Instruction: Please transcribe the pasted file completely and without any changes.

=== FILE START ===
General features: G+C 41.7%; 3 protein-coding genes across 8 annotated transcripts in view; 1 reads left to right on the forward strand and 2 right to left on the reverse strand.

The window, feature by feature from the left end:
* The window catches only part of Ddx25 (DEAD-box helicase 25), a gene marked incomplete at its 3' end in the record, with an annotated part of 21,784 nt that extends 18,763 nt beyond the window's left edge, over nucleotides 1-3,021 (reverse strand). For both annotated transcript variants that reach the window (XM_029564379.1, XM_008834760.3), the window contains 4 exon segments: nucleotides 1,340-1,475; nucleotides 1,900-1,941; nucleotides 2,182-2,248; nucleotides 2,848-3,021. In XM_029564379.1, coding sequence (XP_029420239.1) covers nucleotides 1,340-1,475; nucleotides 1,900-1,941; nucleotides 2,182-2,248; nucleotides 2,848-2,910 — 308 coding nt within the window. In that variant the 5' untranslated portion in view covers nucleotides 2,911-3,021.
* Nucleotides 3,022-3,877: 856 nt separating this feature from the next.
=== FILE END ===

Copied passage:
General features: G+C 41.7%; 3 protein-coding genes across 8 annotated transcripts in view; 1 reads left to right on the forward strand and 2 right to left on the reverse strand.

The window, feature by feature from the left end:
* The window catches only part of Ddx25 (DEAD-box helicase 25), a gene marked incomplete at its 3' end in the record, with an annotated part of 21,784 nt that extends 18,763 nt beyond the window's left edge, over nucleotides 1-3,021 (reverse strand). For both annotated transcript variants that reach the window (XM_029564379.1, XM_008834760.3), the window contains 4 exon segments: nucleotides 1,340-1,475; nucleotides 1,900-1,941; nucleotides 2,182-2,248; nucleotides 2,848-3,021. In XM_029564379.1, coding sequence (XP_029420239.1) covers nucleotides 1,340-1,475; nucleotides 1,900-1,941; nucleotides 2,182-2,248; nucleotides 2,848-2,910 — 308 coding nt within the window. In that variant the 5' untranslated portion in view covers nucleotides 2,911-3,021.
* Nucleotides 3,022-3,877: 856 nt separating this feature from the next.